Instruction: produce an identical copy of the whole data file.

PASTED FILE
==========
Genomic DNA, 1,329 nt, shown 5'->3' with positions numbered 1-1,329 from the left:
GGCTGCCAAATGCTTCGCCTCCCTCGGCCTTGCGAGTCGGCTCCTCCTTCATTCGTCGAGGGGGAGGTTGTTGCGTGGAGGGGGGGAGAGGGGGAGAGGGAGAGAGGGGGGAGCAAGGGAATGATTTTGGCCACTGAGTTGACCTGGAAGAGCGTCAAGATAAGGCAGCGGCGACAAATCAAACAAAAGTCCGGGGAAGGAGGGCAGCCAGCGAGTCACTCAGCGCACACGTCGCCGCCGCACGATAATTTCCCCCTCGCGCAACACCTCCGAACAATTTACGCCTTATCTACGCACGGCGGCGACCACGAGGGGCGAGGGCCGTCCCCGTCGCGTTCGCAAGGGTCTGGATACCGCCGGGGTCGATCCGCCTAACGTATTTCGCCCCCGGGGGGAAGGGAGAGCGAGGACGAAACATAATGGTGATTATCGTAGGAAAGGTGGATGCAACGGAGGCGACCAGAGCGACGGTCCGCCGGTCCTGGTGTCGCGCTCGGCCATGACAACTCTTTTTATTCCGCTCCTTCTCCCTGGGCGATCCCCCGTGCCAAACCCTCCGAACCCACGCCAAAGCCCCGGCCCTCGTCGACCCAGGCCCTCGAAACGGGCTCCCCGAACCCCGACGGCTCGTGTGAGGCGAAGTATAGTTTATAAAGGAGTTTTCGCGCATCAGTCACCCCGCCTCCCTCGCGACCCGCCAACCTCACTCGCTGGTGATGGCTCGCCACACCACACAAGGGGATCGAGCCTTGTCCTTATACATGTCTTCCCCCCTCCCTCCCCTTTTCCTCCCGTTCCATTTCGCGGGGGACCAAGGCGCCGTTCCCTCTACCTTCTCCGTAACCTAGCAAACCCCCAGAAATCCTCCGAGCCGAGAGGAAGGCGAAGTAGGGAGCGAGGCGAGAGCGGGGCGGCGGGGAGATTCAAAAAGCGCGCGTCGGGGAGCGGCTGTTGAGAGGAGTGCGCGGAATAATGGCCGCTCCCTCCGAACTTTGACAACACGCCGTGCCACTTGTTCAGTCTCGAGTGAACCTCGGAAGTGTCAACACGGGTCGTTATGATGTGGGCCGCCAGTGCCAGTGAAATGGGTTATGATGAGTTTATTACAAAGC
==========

Genomic DNA, 1,329 nt, shown 5'->3' with positions numbered 1-1,329 from the left:
GGCTGCCAAATGCTTCGCCTCCCTCGGCCTTGCGAGTCGGCTCCTCCTTCATTCGTCGAGGGGGAGGTTGTTGCGTGGAGGGGGGGAGAGGGGGAGAGGGAGAGAGGGGGGAGCAAGGGAATGATTTTGGCCACTGAGTTGACCTGGAAGAGCGTCAAGATAAGGCAGCGGCGACAAATCAAACAAAAGTCCGGGGAAGGAGGGCAGCCAGCGAGTCACTCAGCGCACACGTCGCCGCCGCACGATAATTTCCCCCTCGCGCAACACCTCCGAACAATTTACGCCTTATCTACGCACGGCGGCGACCACGAGGGGCGAGGGCCGTCCCCGTCGCGTTCGCAAGGGTCTGGATACCGCCGGGGTCGATCCGCCTAACGTATTTCGCCCCCGGGGGGAAGGGAGAGCGAGGACGAAACATAATGGTGATTATCGTAGGAAAGGTGGATGCAACGGAGGCGACCAGAGCGACGGTCCGCCGGTCCTGGTGTCGCGCTCGGCCATGACAACTCTTTTTATTCCGCTCCTTCTCCCTGGGCGATCCCCCGTGCCAAACCCTCCGAACCCACGCCAAAGCCCCGGCCCTCGTCGACCCAGGCCCTCGAAACGGGCTCCCCGAACCCCGACGGCTCGTGTGAGGCGAAGTATAGTTTATAAAGGAGTTTTCGCGCATCAGTCACCCCGCCTCCCTCGCGACCCGCCAACCTCACTCGCTGGTGATGGCTCGCCACACCACACAAGGGGATCGAGCCTTGTCCTTATACATGTCTTCCCCCCTCCCTCCCCTTTTCCTCCCGTTCCATTTCGCGGGGGACCAAGGCGCCGTTCCCTCTACCTTCTCCGTAACCTAGCAAACCCCCAGAAATCCTCCGAGCCGAGAGGAAGGCGAAGTAGGGAGCGAGGCGAGAGCGGGGCGGCGGGGAGATTCAAAAAGCGCGCGTCGGGGAGCGGCTGTTGAGAGGAGTGCGCGGAATAATGGCCGCTCCCTCCGAACTTTGACAACACGCCGTGCCACTTGTTCAGTCTCGAGTGAACCTCGGAAGTGTCAACACGGGTCGTTATGATGTGGGCCGCCAGTGCCAGTGAAATGGGTTATGATGAGTTTATTACAAAGC